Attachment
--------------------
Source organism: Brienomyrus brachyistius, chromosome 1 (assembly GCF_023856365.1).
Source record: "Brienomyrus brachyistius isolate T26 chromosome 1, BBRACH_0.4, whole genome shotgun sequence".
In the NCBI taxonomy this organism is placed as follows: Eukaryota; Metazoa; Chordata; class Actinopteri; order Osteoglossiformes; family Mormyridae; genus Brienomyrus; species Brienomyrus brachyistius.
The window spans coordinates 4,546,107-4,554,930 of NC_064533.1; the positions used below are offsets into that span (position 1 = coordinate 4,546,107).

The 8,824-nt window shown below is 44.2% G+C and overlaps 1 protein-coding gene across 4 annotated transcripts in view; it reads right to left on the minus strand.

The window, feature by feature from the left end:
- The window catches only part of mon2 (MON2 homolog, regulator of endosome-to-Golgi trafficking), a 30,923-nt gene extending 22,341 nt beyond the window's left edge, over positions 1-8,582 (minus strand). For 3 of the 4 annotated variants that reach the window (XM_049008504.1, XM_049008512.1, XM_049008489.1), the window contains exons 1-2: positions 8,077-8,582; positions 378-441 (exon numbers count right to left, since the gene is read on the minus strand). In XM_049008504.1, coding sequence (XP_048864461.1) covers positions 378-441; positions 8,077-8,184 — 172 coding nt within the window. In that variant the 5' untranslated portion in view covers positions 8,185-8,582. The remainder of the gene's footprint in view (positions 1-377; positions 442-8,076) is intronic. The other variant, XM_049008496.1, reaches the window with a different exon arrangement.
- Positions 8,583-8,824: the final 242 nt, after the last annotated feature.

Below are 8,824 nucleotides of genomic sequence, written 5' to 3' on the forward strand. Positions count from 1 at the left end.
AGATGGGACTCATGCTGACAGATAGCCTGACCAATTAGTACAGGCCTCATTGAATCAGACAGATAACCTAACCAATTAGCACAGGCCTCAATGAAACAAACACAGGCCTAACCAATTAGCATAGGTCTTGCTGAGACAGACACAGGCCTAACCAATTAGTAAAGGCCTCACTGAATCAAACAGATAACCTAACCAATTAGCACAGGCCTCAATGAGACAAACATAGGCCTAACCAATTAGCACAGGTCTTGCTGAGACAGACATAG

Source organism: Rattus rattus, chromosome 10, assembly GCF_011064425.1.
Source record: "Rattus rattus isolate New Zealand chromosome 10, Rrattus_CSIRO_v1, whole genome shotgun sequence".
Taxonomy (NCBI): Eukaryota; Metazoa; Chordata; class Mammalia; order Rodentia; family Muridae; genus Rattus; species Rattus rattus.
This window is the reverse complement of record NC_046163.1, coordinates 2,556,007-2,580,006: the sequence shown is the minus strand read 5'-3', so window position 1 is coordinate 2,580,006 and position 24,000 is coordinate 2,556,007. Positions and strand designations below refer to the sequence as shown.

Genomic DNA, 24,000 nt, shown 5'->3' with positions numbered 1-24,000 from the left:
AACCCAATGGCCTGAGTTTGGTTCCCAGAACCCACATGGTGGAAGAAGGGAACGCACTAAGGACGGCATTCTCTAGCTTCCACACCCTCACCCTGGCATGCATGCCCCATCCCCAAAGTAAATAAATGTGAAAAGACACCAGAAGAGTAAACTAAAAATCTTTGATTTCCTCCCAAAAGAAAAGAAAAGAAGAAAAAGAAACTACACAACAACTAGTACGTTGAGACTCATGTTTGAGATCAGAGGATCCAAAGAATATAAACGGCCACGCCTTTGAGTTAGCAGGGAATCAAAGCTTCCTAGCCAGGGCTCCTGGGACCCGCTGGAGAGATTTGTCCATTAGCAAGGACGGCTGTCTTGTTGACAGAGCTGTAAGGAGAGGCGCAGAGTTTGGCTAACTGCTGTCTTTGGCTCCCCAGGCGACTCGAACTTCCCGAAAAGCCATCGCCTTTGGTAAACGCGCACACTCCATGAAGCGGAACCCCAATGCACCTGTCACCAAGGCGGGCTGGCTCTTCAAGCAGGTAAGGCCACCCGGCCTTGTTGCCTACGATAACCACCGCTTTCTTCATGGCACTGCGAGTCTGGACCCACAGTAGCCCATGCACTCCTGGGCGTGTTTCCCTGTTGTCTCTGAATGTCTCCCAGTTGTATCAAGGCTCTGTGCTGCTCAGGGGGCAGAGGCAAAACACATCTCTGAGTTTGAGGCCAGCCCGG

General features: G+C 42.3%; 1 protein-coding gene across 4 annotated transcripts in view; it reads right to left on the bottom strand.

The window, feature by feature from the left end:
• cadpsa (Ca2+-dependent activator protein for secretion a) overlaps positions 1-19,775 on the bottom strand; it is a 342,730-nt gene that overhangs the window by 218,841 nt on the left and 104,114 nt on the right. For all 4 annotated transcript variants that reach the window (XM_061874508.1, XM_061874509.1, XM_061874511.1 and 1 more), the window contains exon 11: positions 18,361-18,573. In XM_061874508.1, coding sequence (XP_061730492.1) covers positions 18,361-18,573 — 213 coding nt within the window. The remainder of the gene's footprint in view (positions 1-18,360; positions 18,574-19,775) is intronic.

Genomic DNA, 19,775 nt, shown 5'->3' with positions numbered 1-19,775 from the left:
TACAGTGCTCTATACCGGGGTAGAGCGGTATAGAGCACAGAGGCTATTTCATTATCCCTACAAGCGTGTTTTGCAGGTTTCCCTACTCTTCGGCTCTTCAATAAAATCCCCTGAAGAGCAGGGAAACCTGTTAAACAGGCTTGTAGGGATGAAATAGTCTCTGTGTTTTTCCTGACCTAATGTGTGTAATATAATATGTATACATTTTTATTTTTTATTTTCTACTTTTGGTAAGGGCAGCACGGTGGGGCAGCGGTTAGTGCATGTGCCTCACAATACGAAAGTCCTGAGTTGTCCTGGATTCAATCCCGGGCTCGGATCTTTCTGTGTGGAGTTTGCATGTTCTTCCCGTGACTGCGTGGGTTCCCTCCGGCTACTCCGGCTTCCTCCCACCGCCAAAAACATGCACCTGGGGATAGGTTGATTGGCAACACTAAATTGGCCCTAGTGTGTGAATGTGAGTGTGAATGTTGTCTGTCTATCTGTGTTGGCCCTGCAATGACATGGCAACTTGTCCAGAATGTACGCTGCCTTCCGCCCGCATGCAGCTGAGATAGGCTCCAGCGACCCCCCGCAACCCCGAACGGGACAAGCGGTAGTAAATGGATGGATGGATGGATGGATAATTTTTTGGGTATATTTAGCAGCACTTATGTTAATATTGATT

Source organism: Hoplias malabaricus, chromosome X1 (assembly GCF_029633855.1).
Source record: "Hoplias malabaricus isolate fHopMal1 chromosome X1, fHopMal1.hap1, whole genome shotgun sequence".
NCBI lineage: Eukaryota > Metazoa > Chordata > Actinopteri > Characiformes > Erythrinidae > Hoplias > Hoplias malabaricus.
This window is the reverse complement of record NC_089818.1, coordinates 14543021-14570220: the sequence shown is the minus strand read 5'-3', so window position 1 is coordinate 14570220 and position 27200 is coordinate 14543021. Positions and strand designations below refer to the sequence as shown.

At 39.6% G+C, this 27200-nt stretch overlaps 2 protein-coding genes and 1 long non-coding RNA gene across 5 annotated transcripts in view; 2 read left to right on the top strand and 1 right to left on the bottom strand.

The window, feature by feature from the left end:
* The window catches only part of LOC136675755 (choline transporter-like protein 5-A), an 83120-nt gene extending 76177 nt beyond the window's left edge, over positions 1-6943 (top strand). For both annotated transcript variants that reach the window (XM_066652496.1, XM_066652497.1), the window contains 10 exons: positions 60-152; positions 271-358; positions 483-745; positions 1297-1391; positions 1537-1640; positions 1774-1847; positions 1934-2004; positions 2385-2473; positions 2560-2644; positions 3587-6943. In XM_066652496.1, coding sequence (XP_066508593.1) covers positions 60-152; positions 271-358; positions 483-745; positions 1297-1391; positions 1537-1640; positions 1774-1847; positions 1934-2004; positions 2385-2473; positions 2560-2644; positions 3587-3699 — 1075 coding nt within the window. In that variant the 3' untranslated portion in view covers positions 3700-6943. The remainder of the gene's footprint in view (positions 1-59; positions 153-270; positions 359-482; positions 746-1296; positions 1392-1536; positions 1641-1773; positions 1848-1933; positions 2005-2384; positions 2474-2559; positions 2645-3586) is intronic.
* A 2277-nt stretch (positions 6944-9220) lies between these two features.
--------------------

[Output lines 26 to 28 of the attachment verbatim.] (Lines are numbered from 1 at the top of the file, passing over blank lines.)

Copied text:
At 39.6% G+C, this 27200-nt stretch overlaps 2 protein-coding genes and 1 long non-coding RNA gene across 5 annotated transcripts in view; 2 read left to right on the top strand and 1 right to left on the bottom strand.

The window, feature by feature from the left end:
* The window catches only part of LOC136675755 (choline transporter-like protein 5-A), an 83120-nt gene extending 76177 nt beyond the window's left edge, over positions 1-6943 (top strand). For both annotated transcript variants that reach the window (XM_066652496.1, XM_066652497.1), the window contains 10 exons: positions 60-152; positions 271-358; positions 483-745; positions 1297-1391; positions 1537-1640; positions 1774-1847; positions 1934-2004; positions 2385-2473; positions 2560-2644; positions 3587-6943. In XM_066652496.1, coding sequence (XP_066508593.1) covers positions 60-152; positions 271-358; positions 483-745; positions 1297-1391; positions 1537-1640; positions 1774-1847; positions 1934-2004; positions 2385-2473; positions 2560-2644; positions 3587-3699 — 1075 coding nt within the window. In that variant the 3' untranslated portion in view covers positions 3700-6943. The remainder of the gene's footprint in view (positions 1-59; positions 153-270; positions 359-482; positions 746-1296; positions 1392-1536; positions 1641-1773; positions 1848-1933; positions 2005-2384; positions 2474-2559; positions 2645-3586) is intronic.